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*NO* Splatoon 2 'Fly Octo Fly ~ Ebb & Flow - Metal Cover'

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ReMixer: Sebastian Bash

Name: Sebastian Frisk

Mail:

Website: https://www.youtube.com/channel/UCfiXo7-qAWuqBhBSLchLplg

ID: 35461

 

Video Game: Splatoon 2 (Octo Expansion)
Arrangement Name: Fly Octo Fly ~ Ebb & Flow | Metal Cover

Song: Fly Octo Fly ~ Ebb & Flow

Composer: Toru Minegishi
Game System: Nintendo Switch
Original Song: https://www.youtube.com/watch?v=wk4Hcjqn3VE

 

I really love this song, and got inspired by another Youtuber who made a rock cover on the song! I’ve always wanted to give this genre an honest try, and this is what I ended up with. I spent extra time with the drums so that they wouldn’t drown in the mix and sound dry, and I think it came out pretty well!
I recorded and mixed everything in Fruity Loops 12.

 

I hope you will like the cover, and accept my submission!

Many Regards
Sebastian

 

 

Edited by Rexy

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Man, I love this source, and this is an excellent metal cover of it.  Definitely a remix I didn't mind listening to repeatedly.

That said, it is pretty close to a cover, very conservative overall.  It's not quite identical structurally, but it's close.  Cutting out the vocals changes the the way it sounds, bringing supporting instruments into the foreground, but it doesn't change the fact that they were there to begin with.

The production could stand to be improved as well.  There's some overcompression, causing pumping in the louder sections.  The lead guitar is getting somewhat muffled by the rhythm guitar and percussion, and could use some EQ work to cut through the mix better.

Thanks for sending this in, and I definitely enjoyed it, but I don't think the arrangement is quite what we're looking for, and even then the production would need another pass, IMO.

NO

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I liked how you made the lead at :09 warble just like the source's vocals; nice touch. The rhythm guitar from :32-:41, 1:09-1:18 & 1:21-1:24 was off-key with the lead, so watch that clashing.

After the quick dropoff at 1:34, the same backing patterns returned at the same exact energy level at 1:37; you had a perfect opportunity to develop something new or more meaningfully vary up the presentation, but that finally came at 2:00.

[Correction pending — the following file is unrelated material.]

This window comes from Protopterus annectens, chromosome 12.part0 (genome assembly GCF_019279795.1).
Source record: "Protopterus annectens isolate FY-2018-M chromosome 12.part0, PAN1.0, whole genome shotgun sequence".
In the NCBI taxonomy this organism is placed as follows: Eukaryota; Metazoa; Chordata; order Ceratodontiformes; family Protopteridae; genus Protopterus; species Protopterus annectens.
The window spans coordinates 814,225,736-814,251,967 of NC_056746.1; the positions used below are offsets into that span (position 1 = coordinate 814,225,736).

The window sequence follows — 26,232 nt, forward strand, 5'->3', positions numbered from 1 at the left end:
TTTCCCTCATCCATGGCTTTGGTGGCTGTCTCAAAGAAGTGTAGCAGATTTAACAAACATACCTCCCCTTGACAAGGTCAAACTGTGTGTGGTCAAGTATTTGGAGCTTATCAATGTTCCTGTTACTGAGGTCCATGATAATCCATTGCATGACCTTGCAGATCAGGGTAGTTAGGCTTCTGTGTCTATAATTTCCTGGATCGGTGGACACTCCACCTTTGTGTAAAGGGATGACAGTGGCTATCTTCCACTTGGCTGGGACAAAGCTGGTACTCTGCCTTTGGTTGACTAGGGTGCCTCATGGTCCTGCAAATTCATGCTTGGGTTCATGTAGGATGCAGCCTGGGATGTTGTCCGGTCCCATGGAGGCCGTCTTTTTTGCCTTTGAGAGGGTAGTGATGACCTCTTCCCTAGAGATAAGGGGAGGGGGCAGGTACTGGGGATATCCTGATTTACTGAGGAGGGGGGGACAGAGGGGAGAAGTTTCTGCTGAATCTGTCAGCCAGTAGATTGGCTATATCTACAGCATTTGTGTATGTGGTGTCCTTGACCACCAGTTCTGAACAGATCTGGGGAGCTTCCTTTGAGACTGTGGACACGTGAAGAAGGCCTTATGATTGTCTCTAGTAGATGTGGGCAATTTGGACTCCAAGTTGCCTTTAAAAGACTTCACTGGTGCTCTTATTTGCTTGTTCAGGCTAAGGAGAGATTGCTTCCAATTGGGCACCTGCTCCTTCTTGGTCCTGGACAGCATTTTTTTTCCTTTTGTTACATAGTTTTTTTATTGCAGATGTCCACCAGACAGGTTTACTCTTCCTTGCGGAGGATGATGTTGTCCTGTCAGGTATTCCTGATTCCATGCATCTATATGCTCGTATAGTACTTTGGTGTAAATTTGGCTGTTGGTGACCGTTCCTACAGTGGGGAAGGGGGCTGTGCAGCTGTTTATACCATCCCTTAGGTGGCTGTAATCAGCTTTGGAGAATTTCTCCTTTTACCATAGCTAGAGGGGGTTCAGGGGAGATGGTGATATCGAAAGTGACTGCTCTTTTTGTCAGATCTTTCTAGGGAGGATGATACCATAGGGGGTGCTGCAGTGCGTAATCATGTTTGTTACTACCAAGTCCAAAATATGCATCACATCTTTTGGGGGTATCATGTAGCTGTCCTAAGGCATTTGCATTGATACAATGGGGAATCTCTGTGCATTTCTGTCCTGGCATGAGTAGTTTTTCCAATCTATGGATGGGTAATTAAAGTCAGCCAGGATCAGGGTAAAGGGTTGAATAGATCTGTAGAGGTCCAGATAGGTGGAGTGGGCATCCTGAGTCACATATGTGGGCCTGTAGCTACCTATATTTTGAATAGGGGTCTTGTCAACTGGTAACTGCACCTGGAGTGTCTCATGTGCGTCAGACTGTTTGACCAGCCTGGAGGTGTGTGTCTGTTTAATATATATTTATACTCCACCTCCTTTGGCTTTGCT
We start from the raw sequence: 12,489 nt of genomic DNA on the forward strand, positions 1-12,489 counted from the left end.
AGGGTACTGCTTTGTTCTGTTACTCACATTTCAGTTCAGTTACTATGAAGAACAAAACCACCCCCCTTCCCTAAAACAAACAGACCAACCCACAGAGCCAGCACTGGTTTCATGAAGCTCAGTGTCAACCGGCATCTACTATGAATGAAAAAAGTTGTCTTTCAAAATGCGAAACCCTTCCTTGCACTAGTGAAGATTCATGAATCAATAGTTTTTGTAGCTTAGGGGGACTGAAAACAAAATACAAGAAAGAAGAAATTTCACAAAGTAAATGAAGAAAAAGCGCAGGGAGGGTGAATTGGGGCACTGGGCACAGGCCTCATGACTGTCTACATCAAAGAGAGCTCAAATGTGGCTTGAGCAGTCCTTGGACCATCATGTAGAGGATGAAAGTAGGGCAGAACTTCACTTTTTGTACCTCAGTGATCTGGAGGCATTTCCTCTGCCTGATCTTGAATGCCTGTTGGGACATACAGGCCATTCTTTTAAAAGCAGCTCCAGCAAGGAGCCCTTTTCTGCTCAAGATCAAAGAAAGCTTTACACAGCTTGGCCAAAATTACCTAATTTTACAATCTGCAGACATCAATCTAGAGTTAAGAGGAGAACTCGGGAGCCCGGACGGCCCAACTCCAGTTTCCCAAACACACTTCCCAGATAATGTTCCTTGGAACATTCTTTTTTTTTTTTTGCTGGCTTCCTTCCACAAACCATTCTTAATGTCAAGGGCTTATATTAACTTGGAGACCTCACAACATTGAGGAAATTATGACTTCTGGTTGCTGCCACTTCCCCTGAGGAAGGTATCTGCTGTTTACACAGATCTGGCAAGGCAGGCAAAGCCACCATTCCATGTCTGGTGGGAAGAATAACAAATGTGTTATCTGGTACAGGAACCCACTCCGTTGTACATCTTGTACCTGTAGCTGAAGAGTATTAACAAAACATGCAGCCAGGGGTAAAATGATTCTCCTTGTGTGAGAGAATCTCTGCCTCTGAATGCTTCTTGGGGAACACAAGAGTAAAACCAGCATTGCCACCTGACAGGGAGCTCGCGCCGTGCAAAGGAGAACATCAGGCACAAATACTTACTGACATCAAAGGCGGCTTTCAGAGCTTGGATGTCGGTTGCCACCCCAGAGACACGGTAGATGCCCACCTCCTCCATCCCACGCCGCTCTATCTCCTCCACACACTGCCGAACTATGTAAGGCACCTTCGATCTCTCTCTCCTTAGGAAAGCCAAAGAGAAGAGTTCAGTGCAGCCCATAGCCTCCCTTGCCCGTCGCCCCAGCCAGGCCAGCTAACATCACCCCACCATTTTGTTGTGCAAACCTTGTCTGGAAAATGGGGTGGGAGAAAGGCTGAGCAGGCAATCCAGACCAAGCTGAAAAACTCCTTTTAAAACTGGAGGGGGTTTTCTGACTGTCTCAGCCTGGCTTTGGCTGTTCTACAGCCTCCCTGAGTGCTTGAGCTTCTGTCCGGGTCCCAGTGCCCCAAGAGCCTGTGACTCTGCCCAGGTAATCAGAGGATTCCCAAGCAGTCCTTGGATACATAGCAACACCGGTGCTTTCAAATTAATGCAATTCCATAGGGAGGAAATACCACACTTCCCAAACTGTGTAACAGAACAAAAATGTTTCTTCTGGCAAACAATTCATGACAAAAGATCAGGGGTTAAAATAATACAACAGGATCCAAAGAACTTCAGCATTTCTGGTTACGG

Whoa, the change into the sequenced strings from 2:00-2:13 really exposed the sample; sounded pretty fake, slightly behind with the timing, and was a quality disparity with the rest of the song. Definitely tighten this up and consider a different sound.

The writing's from a different section of the source, but the track's intensity and textures at 2:14 were basically the same as before, which makes the presentation and dynamics seem samey for the last section. In the original the instrumentation for the beats is different enough from the first section to the last where you don't get that same feeling. See if there's anything you can tweak with the presentation of the final section to create a more different energy than the first 1:34.

I think this was closer to passing that MindWanderer gives it credit for, because this was a solid genre adaptation and forgoing the vocals already gives it a different enough character. You just have minor issues that are adding up to drag this down. The most important thing to address is making the instrumentation and intensity from 2:14-on feel more different than the first half, and then you need to improve 2:00's string section and eliminate the off-key stuff at the beginning. Good base so far though.

NO (resubmit)

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Right off the bat, I'm going to have to disagree with MindWander for a different reason than Larry.  Why?  The structure of the track is identical to the source material, right down to the number of beats per segment.  Luckily there are some subtractive change-ups with a guitar lead rather than vocals, an added rhythm guitar part and a solo at 0:57 where rapping was present.  Ideally, I'd like to hear more interpretation-wise, but there are changes, and they get the job done.

After hearing the rhythm guitar in the Fly Octo Fly choruses (0:32-0:46, 1:09-1:34), the run of G notes on the bass makes it sound too bland.  I feel it'll benefit from the bass playing the original's root notes, or a pattern that'll fit the lead and rhythm's writing.  It's not as weak as the minimal interpretation, but it helps to focus on the source material's chords.  If you can't identify them, try writing sequences that feel harmonically pleasing with each other.

Production-wise, I have different feelings regarding this mixdown.

  • * Yes, I do agree that more can be done to separate the EQ of the lead from the rhythm guitar, but rather than the lead getting muffled I thought it was the other way round. 
  • * Regarding the exposed string sample at 2:00, a track like this can benefit more from a synth lead rather than any realistic instrument, so consider that as an idea.
  • * The backing bass and rhythm guitars do play at a consistent texture.  However, the drums did a good start via its variations with subtle 16th hat runs and visible identification of each section based on the number of open hi-hats and occasional tom rolls.  It's a good start, but experimenting with different rhythms and writing more unique drum fills can break this wall of monotony.

It's not a groundbreaking idea, but I do see promise based on the source's treatment and strong performance values.  Unfortunately, the smaller production issues added up too much overall.  Consider doing another pass on the mixdown at least - and whether you'd want to add more source interpretation is up to you.  Keep at it.

NO (resubmit)

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